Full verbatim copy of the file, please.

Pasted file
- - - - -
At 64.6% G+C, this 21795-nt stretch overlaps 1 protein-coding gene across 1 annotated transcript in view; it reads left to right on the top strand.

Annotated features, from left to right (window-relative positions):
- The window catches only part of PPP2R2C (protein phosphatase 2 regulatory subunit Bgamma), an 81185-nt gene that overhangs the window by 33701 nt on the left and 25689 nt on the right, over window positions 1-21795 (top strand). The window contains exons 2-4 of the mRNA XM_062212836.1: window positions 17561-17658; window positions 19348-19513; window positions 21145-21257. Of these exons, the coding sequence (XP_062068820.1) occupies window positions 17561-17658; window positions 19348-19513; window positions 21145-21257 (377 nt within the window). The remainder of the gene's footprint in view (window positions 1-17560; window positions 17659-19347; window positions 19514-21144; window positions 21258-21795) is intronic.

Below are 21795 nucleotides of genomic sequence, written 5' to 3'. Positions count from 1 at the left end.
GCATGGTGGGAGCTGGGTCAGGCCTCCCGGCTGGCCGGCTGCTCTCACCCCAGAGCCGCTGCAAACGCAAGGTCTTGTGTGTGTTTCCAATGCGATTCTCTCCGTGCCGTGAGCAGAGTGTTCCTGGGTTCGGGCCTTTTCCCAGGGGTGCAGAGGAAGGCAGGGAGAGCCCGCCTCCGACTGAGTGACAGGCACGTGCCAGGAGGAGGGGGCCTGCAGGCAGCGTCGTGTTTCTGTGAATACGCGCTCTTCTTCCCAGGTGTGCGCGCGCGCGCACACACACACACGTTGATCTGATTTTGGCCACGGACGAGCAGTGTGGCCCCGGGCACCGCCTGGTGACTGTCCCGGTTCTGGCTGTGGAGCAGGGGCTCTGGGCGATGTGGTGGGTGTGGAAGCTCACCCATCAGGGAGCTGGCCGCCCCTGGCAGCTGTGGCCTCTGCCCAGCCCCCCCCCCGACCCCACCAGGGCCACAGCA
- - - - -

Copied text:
At 64.6% G+C, this 21795-nt stretch overlaps 1 protein-coding gene across 1 annotated transcript in view; it reads left to right on the top strand.

Annotated features, from left to right (window-relative positions):
- The window catches only part of PPP2R2C (protein phosphatase 2 regulatory subunit Bgamma), an 81185-nt gene that overhangs the window by 33701 nt on the left and 25689 nt on the right, over window positions 1-21795 (top strand). The window contains exons 2-4 of the mRNA XM_062212836.1: window positions 17561-17658; window positions 19348-19513; window positions 21145-21257. Of these exons, the coding sequence (XP_062068820.1) occupies window positions 17561-17658; window positions 19348-19513; window positions 21145-21257 (377 nt within the window). The remainder of the gene's footprint in view (window positions 1-17560; window positions 17659-19347; window positions 19514-21144; window positions 21258-21795) is intronic.

Below are 21795 nucleotides of genomic sequence, written 5' to 3'. Positions count from 1 at the left end.
GCATGGTGGGAGCTGGGTCAGGCCTCCCGGCTGGCCGGCTGCTCTCACCCCAGAGCCGCTGCAAACGCAAGGTCTTGTGTGTGTTTCCAATGCGATTCTCTCCGTGCCGTGAGCAGAGTGTTCCTGGGTTCGGGCCTTTTCCCAGGGGTGCAGAGGAAGGCAGGGAGAGCCCGCCTCCGACTGAGTGACAGGCACGTGCCAGGAGGAGGGGGCCTGCAGGCAGCGTCGTGTTTCTGTGAATACGCGCTCTTCTTCCCAGGTGTGCGCGCGCGCGCACACACACACACGTTGATCTGATTTTGGCCACGGACGAGCAGTGTGGCCCCGGGCACCGCCTGGTGACTGTCCCGGTTCTGGCTGTGGAGCAGGGGCTCTGGGCGATGTGGTGGGTGTGGAAGCTCACCCATCAGGGAGCTGGCCGCCCCTGGCAGCTGTGGCCTCTGCCCAGCCCCCCCCCCGACCCCACCAGGGCCACAGCA